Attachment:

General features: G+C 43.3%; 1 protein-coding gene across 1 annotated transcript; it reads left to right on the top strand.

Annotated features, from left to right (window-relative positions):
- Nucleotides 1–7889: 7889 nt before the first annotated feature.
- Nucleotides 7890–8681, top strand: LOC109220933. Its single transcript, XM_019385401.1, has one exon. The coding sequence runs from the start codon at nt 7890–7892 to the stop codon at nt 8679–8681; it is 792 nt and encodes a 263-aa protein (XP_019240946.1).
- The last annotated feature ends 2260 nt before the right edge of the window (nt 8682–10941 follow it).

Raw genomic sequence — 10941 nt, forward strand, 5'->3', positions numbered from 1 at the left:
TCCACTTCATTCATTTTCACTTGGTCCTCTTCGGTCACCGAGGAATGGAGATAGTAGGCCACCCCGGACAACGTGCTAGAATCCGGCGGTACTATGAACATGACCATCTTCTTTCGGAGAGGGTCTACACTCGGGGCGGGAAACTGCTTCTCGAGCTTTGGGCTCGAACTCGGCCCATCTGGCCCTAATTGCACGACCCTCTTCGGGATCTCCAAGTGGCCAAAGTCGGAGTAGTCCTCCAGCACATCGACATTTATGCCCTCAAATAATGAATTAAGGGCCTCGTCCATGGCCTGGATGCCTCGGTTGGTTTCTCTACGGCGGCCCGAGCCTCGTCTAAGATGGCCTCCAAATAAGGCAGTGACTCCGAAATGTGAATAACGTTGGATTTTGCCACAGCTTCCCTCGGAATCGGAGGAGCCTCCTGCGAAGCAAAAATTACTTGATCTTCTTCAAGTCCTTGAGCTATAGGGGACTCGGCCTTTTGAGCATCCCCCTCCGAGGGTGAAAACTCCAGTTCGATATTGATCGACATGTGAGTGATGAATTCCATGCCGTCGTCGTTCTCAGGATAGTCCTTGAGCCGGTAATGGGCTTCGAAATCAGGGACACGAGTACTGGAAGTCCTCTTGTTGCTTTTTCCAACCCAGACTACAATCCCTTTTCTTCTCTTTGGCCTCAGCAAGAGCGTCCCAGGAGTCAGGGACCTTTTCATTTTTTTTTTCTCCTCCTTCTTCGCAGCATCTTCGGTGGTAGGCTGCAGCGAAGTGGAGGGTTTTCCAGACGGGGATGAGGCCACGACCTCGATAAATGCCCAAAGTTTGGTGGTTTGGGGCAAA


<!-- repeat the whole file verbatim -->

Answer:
General features: G+C 43.3%; 1 protein-coding gene across 1 annotated transcript; it reads left to right on the top strand.

Annotated features, from left to right (window-relative positions):
- Nucleotides 1–7889: 7889 nt before the first annotated feature.
- Nucleotides 7890–8681, top strand: LOC109220933. Its single transcript, XM_019385401.1, has one exon. The coding sequence runs from the start codon at nt 7890–7892 to the stop codon at nt 8679–8681; it is 792 nt and encodes a 263-aa protein (XP_019240946.1).
- The last annotated feature ends 2260 nt before the right edge of the window (nt 8682–10941 follow it).

Raw genomic sequence — 10941 nt, forward strand, 5'->3', positions numbered from 1 at the left:
TCCACTTCATTCATTTTCACTTGGTCCTCTTCGGTCACCGAGGAATGGAGATAGTAGGCCACCCCGGACAACGTGCTAGAATCCGGCGGTACTATGAACATGACCATCTTCTTTCGGAGAGGGTCTACACTCGGGGCGGGAAACTGCTTCTCGAGCTTTGGGCTCGAACTCGGCCCATCTGGCCCTAATTGCACGACCCTCTTCGGGATCTCCAAGTGGCCAAAGTCGGAGTAGTCCTCCAGCACATCGACATTTATGCCCTCAAATAATGAATTAAGGGCCTCGTCCATGGCCTGGATGCCTCGGTTGGTTTCTCTACGGCGGCCCGAGCCTCGTCTAAGATGGCCTCCAAATAAGGCAGTGACTCCGAAATGTGAATAACGTTGGATTTTGCCACAGCTTCCCTCGGAATCGGAGGAGCCTCCTGCGAAGCAAAAATTACTTGATCTTCTTCAAGTCCTTGAGCTATAGGGGACTCGGCCTTTTGAGCATCCCCCTCCGAGGGTGAAAACTCCAGTTCGATATTGATCGACATGTGAGTGATGAATTCCATGCCGTCGTCGTTCTCAGGATAGTCCTTGAGCCGGTAATGGGCTTCGAAATCAGGGACACGAGTACTGGAAGTCCTCTTGTTGCTTTTTCCAACCCAGACTACAATCCCTTTTCTTCTCTTTGGCCTCAGCAAGAGCGTCCCAGGAGTCAGGGACCTTTTCATTTTTTTTTTCTCCTCCTTCTTCGCAGCATCTTCGGTGGTAGGCTGCAGCGAAGTGGAGGGTTTTCCAGACGGGGATGAGGCCACGACCTCGATAAATGCCCAAAGTTTGGTGGTTTGGGGCAAA